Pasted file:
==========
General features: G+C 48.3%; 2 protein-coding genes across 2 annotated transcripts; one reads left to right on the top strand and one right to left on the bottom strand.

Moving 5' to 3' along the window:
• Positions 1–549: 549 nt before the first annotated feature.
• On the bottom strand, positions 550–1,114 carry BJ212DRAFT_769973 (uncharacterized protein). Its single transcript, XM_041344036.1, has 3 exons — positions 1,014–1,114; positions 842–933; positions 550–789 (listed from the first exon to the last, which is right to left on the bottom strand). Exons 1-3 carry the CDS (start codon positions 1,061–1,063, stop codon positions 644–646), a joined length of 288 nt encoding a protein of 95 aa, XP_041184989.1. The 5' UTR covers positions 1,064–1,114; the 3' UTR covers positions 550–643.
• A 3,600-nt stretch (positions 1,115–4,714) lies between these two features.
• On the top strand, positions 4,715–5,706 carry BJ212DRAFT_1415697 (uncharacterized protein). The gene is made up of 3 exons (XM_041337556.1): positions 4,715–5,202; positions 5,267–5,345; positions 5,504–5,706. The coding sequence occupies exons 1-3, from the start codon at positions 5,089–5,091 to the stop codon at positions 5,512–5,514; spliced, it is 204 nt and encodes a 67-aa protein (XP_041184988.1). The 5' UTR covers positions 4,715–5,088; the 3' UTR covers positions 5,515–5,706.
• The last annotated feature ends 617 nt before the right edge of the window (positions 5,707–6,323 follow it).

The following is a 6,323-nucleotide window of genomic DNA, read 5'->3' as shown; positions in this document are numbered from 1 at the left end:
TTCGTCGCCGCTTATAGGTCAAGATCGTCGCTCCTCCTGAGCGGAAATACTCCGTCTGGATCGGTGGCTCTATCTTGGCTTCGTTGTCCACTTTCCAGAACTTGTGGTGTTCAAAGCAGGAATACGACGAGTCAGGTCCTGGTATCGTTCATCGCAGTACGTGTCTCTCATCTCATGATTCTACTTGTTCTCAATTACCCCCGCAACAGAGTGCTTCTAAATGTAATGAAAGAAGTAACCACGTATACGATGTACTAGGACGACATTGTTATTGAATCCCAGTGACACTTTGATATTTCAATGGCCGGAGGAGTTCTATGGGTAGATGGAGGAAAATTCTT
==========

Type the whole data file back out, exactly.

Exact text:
General features: G+C 48.3%; 2 protein-coding genes across 2 annotated transcripts; one reads left to right on the top strand and one right to left on the bottom strand.

Moving 5' to 3' along the window:
• Positions 1–549: 549 nt before the first annotated feature.
• On the bottom strand, positions 550–1,114 carry BJ212DRAFT_769973 (uncharacterized protein). Its single transcript, XM_041344036.1, has 3 exons — positions 1,014–1,114; positions 842–933; positions 550–789 (listed from the first exon to the last, which is right to left on the bottom strand). Exons 1-3 carry the CDS (start codon positions 1,061–1,063, stop codon positions 644–646), a joined length of 288 nt encoding a protein of 95 aa, XP_041184989.1. The 5' UTR covers positions 1,064–1,114; the 3' UTR covers positions 550–643.
• A 3,600-nt stretch (positions 1,115–4,714) lies between these two features.
• On the top strand, positions 4,715–5,706 carry BJ212DRAFT_1415697 (uncharacterized protein). The gene is made up of 3 exons (XM_041337556.1): positions 4,715–5,202; positions 5,267–5,345; positions 5,504–5,706. The coding sequence occupies exons 1-3, from the start codon at positions 5,089–5,091 to the stop codon at positions 5,512–5,514; spliced, it is 204 nt and encodes a 67-aa protein (XP_041184988.1). The 5' UTR covers positions 4,715–5,088; the 3' UTR covers positions 5,515–5,706.
• The last annotated feature ends 617 nt before the right edge of the window (positions 5,707–6,323 follow it).

The following is a 6,323-nucleotide window of genomic DNA, read 5'->3' as shown; positions in this document are numbered from 1 at the left end:
TTCGTCGCCGCTTATAGGTCAAGATCGTCGCTCCTCCTGAGCGGAAATACTCCGTCTGGATCGGTGGCTCTATCTTGGCTTCGTTGTCCACTTTCCAGAACTTGTGGTGTTCAAAGCAGGAATACGACGAGTCAGGTCCTGGTATCGTTCATCGCAGTACGTGTCTCTCATCTCATGATTCTACTTGTTCTCAATTACCCCCGCAACAGAGTGCTTCTAAATGTAATGAAAGAAGTAACCACGTATACGATGTACTAGGACGACATTGTTATTGAATCCCAGTGACACTTTGATATTTCAATGGCCGGAGGAGTTCTATGGGTAGATGGAGGAAAATTCTT